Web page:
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The Quality of Open Source Production: Zealots and Good Samaritans in the Case of Wikipedia
Denise Anthony, Sean W. Smith, Tim Williamson
Dartmouth TR2007-606

Abstract: New forms of production based in electronic technology, such as open-source and open-content production, convert private commodities (typically software) into essentially public goods. A number of studies find that, like in other collective goods, incentives for reputation and group identity motivate contributions to open source goods, thereby overcoming the social dilemma inherent in producing such goods. In this paper we examine how contributor motivations affect the quality of contributions to the open-content online encyclopedia Wikipedia. We find that quality is associated with contributor motivations, but in a surprisingly inconsistent way. Registered users' quality increases with more contributions, consistent with the idea of participants motivated by reputation and commitment to the Wikipedia community. Surprisingly, however, we find the highest quality from the vast numbers of anonymous "Good Samaritans" who contribute only once. Our findings that Good Samaritans as well as committed "zealots" contribute high quality content to Wikipedia suggest that it is the quantity as well as the quality of contributors that positively affects the quality of open source production.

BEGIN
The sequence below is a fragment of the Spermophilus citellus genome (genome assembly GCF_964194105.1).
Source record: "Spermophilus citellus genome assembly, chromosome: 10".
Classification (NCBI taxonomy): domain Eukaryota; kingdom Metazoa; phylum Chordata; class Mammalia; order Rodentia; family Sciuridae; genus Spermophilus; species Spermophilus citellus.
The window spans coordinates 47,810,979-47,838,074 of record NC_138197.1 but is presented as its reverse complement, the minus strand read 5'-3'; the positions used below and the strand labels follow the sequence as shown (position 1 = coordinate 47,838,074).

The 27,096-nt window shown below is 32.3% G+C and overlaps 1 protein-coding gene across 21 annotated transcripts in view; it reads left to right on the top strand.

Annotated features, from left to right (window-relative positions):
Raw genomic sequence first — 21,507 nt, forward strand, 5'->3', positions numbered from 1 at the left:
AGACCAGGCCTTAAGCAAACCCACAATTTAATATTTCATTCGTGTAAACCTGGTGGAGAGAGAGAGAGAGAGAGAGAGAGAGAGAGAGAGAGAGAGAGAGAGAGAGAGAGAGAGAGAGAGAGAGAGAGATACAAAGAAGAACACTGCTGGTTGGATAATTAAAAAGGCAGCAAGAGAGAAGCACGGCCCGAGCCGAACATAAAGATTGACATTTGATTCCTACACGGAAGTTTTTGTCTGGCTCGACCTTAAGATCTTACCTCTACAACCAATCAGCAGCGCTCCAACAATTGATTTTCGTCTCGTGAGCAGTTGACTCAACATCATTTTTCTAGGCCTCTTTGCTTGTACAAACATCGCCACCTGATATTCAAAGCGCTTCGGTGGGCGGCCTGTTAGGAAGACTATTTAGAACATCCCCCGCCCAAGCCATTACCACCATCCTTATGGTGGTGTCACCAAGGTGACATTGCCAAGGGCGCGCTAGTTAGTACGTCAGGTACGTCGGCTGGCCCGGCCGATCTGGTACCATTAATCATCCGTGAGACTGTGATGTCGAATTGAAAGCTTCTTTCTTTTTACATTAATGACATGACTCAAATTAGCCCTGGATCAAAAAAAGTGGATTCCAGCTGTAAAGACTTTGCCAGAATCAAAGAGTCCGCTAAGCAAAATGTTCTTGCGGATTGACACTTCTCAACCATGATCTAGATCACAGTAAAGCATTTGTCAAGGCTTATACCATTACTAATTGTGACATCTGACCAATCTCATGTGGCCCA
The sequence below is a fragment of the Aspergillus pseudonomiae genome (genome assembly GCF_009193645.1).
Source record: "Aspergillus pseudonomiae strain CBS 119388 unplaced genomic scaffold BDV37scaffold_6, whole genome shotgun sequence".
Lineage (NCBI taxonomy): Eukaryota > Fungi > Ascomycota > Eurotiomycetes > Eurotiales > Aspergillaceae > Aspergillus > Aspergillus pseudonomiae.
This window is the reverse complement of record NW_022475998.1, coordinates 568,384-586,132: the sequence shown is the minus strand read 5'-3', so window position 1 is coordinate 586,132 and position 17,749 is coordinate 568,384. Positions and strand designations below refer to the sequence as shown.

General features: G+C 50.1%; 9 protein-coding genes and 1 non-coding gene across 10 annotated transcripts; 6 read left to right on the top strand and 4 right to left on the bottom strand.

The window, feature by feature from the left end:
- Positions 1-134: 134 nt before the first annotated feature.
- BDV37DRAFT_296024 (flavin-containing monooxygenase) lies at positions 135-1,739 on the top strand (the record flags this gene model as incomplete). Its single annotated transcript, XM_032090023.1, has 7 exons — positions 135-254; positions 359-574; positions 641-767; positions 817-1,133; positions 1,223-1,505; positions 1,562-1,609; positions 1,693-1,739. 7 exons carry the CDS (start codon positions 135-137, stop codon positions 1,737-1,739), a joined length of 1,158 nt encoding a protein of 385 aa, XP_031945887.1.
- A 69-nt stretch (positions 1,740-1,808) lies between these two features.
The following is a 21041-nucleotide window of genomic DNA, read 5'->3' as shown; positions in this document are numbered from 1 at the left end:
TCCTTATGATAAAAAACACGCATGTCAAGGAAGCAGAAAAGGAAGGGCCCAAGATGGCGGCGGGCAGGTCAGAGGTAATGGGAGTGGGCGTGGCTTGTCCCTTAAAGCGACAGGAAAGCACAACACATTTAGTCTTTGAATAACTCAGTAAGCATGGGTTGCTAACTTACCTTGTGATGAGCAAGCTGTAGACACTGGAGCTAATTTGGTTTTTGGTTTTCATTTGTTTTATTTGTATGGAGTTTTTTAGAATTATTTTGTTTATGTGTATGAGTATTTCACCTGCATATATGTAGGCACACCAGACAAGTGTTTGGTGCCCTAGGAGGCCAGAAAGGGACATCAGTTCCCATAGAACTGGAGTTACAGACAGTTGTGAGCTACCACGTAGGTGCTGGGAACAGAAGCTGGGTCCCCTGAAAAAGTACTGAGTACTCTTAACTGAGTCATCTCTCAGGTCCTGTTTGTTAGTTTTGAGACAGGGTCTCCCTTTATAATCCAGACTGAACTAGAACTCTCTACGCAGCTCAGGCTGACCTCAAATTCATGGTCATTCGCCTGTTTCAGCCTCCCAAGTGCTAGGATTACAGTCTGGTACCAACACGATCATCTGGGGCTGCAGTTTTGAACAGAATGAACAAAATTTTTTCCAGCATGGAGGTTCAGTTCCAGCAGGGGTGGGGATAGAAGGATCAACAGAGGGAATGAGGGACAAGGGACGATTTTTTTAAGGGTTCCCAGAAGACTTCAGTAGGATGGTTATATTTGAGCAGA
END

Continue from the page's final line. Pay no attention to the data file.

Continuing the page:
Note: A preliminary version of this paper was published online in November 2005.


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   Denise Anthony, Sean W. Smith, and Tim Williamson, "The Quality of Open Source Production: Zealots and Good Samaritans in the Case of Wikipedia." Dartmouth Computer Science Technical Report TR2007-606, September 2007.


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